Second Lecture: Dr. Thomas Allison, Department of Chemistry and Department of Physics

Title: “Mastering the Electromagnetic Spectrum and Using it to Learn About Nature”

 

Most of what we associate with the word “technology” derives from our ever increasing ability to control electromagnetic fields. From the early days of telephone and radio communication to the current era of the internet and GHz microprocessors, physicists and engineers have worked relentlessly to produce and utilize electromagnetic fields of higher frequencies and larger coherent bandwidths. In this talk, Dr. Allison will discuss how now physicists can control light waves and even x-rays using a new type of laser called a frequency comb. Frequency combs now allow us to build the most precise atomic clocks and generate attosecond pulses of soft x-rays - the shortest manmade events - pushing the boundaries of what scientists can measure in the “natural” world.

 

Biosketch:

 

The Allison lab develops and utilizes new light sources and techniques to follow the motions of molecular systems in real-time. Developing new technologies and physics ideas go hand in hand with gaining insight into chemical dynamics. He earned his BS in Engineering Physics from Cornell University and his PhD in Physics from the University of California at Berkeley. He started at Stony Brook in 2013 after a postdoctoral fellowship at JILA.

Third Lecture: Dr. Edmund Chang, School of Marine and Atmospheric Sciences

 

Title: "Predicting Nor'easters: From Days Out To Decades"

 

Here on the U.S. East Coast, nor’easters cause frequent disruptions to the entire region. On top of potential losses in lives and properties, their havocs can cost billions of damages to the regional economy. Our ability to predict these storms have improved over the years, and this has provided emergency management more lead time to prepare for mitigation. In this talk, Dr. Chang will discuss the physical processes behind why these storms can be predicted more than a few days ahead of their occurrences, as well as explore how these storms and their impacts are projected to change under global climate change.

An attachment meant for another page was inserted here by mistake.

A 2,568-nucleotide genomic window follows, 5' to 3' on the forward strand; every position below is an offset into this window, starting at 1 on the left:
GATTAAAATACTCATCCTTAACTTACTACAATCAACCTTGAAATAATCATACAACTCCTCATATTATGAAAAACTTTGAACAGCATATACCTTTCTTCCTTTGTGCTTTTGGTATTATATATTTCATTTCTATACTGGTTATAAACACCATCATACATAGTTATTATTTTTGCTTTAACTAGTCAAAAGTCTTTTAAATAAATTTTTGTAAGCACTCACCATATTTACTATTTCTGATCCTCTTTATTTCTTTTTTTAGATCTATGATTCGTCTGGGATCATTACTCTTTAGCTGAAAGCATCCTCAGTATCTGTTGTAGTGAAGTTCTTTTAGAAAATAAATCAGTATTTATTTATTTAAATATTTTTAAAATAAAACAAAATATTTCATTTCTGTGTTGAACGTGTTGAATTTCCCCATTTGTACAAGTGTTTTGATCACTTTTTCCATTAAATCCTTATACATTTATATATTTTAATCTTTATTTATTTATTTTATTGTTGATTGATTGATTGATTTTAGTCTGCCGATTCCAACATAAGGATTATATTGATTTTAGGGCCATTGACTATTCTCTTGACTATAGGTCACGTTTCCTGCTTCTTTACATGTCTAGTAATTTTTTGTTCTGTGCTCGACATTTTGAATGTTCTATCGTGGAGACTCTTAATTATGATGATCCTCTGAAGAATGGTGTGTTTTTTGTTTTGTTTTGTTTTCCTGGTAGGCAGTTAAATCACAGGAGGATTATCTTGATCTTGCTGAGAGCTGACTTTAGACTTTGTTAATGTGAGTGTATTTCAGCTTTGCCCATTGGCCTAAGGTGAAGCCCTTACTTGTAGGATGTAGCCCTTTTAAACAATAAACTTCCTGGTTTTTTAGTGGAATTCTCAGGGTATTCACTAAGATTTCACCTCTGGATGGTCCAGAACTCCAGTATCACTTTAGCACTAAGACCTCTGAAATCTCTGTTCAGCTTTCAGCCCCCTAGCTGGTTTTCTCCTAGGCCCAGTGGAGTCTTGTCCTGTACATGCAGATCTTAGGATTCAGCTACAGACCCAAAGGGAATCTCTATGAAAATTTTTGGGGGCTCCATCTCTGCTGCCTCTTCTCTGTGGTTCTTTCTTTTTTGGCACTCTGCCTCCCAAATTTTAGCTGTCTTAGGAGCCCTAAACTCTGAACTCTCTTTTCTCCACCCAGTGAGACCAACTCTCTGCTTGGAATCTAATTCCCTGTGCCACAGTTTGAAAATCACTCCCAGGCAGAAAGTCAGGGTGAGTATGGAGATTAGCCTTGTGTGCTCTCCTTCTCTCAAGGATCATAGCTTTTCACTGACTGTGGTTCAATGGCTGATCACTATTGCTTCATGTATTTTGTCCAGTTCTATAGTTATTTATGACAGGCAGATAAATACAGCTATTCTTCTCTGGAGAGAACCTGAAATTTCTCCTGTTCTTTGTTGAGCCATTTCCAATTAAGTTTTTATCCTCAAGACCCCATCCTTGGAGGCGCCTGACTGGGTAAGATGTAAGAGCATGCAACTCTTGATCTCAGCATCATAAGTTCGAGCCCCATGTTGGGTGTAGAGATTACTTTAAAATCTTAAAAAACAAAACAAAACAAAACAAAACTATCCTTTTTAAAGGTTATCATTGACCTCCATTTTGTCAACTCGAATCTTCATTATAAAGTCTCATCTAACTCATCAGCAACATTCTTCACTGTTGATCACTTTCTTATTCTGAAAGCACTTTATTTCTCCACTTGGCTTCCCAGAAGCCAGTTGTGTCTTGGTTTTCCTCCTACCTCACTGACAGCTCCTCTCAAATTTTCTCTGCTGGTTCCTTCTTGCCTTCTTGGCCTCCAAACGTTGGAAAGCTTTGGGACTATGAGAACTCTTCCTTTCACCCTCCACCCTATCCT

Biosketch:

 

Dr. Edmund Chang is a Professor in the School of Marine and Atmospheric Sciences. His research focuses on investigating mid latitude storms, including how to forecast them better from a few days out to a season, how they may change under global warming, and their immense societal impacts. His research group employs a wide range of tools, ranging from analyses of gridded atmospheric analyses and state of the art climate model simulations to learn about the basic characteristics of the phenomena, examination of actual observations to validate what have been learnt from the gridded data, and dynamical studies using a suite of intermediate/mechanistic models to achieve better understanding of these observed phenomena.  Dr. Chang received his B.S. in Physics from California Institute of Technology, M.A. in Astrophysical Sciences and M.A. in Atmospheric Sciences from Princeton University, and Ph.D. in Atmospheric Sciences from Princeton University.

Event Organizer: Clara Tran, Science Librarian